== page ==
Okay, so I am “archiving” at work. This basically means putting stuff in boxes, and is possibly the most boring job known to man. I’ve just made myself a cup of this in a vain attempt to try and make it more bearable.For some reason, this is one of the more pleantiful teas among my stash. I have it both loose and bagged — today’s version is loose.
On opening the packet, I’m greeted with the strong smell of bergamot, and a floral undertone from the cornflowers. It instantly transports me, in mind, to a sunnier place. Just one reason why this was such a good choice of tea for a rainy day while tasked with a mind-numbing job.
Anyhow, I brewed this for three minutes in boiling water. The leaves are so pretty at this stage — darker brown, red-brown, and pale green, with the blue of the cornflowers scattered amongst. The scent is a much more delicate version of the packet — lightly floral and citrussy, with the classic notes of darjeeling just detectable. I don’t think I’ve ever come across another earl grey made with a darjeeling base, actually — which is probabky why, when I first tried this tea a couple of years back, I really didn’t like it. Those days are gone, thankfully, and this is now one of my favourite earl grey varieties.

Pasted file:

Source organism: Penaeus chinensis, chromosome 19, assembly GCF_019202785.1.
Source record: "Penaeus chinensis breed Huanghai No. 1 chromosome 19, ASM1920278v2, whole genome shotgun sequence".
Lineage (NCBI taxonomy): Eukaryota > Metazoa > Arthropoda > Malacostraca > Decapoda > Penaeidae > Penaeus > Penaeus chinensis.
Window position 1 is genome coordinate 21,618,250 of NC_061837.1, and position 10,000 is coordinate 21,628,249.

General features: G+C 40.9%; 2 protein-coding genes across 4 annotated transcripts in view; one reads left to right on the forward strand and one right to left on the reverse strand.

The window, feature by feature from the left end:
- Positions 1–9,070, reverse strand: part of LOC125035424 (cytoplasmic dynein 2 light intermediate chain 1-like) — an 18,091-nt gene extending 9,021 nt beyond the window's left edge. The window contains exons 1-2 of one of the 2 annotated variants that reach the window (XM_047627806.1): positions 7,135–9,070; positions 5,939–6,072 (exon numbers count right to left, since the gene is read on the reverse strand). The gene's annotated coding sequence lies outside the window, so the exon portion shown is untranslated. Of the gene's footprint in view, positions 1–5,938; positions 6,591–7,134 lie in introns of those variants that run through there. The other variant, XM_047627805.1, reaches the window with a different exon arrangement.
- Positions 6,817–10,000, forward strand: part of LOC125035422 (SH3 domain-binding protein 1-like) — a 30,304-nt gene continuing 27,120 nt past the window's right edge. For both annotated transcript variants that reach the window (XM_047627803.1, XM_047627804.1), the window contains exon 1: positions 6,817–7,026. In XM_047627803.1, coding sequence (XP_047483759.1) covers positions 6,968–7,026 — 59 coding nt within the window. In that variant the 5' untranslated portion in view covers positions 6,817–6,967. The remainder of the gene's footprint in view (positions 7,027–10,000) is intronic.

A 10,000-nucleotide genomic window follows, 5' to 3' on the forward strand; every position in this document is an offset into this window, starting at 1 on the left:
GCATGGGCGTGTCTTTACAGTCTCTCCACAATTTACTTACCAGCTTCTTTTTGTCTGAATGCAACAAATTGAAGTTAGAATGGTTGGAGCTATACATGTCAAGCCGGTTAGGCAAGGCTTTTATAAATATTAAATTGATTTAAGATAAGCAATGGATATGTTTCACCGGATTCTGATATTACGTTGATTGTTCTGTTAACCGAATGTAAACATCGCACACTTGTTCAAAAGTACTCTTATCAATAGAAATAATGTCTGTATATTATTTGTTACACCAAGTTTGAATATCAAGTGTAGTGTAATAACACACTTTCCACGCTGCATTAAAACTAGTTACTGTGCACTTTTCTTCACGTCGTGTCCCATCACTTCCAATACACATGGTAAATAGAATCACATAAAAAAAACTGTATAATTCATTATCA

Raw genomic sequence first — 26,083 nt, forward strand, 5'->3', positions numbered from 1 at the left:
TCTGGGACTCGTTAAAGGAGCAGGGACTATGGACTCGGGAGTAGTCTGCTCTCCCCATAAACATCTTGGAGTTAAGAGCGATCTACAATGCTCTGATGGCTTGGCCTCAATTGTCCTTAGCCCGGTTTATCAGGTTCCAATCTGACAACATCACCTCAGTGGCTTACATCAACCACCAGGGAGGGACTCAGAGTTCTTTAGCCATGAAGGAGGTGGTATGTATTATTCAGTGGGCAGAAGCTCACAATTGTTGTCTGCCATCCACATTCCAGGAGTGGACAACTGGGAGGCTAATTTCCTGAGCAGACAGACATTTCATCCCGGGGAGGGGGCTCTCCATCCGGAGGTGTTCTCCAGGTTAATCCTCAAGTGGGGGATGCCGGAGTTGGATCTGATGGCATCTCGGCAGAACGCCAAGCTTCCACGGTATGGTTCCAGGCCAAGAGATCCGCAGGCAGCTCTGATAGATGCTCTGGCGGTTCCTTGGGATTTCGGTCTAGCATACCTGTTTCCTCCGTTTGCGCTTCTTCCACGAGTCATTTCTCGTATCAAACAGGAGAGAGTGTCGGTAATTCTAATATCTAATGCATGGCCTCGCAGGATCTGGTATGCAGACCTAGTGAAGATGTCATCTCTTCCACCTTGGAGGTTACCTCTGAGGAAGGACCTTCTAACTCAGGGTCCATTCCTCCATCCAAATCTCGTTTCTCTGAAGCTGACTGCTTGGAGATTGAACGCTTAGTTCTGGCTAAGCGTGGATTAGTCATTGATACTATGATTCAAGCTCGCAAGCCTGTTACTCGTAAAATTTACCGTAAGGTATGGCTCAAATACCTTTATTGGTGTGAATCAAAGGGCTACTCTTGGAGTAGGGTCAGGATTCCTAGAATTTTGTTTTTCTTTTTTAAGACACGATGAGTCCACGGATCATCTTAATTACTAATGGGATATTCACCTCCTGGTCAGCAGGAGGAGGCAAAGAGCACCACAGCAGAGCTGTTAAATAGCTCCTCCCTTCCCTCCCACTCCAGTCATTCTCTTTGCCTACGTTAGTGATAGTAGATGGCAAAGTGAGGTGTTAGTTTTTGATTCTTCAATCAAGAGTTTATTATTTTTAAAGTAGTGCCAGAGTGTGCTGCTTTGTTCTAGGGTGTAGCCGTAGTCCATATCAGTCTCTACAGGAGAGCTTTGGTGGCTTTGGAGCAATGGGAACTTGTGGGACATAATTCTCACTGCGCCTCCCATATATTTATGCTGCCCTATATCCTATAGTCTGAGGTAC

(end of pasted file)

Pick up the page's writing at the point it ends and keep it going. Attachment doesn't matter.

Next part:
I usually drink this with milk, but I have none, so today it’s as it comes. I’d brew it a little stronger usually, too, but I’m not one for a really overpowering bergamot flavour, so I’ve been careful. The liquor is a medium red-brown. To taste, this is just as you’d expect. Light, refreshing, delicately floral, with a sweetness from the darjeeling that just comes out in the aftertaste. It’s not at all drying on the palate, as I’ve found some darjeelings, just beautifully smooth and fragrant. It belongs in a sunnier place, and I can’t help but be cheered by its optimistic vibe. I really love to drink this iced in the summer, but it’s also great as a warming, mood-lifting drink in the winter. Maybe sunnier climes aren’t that far away, after all.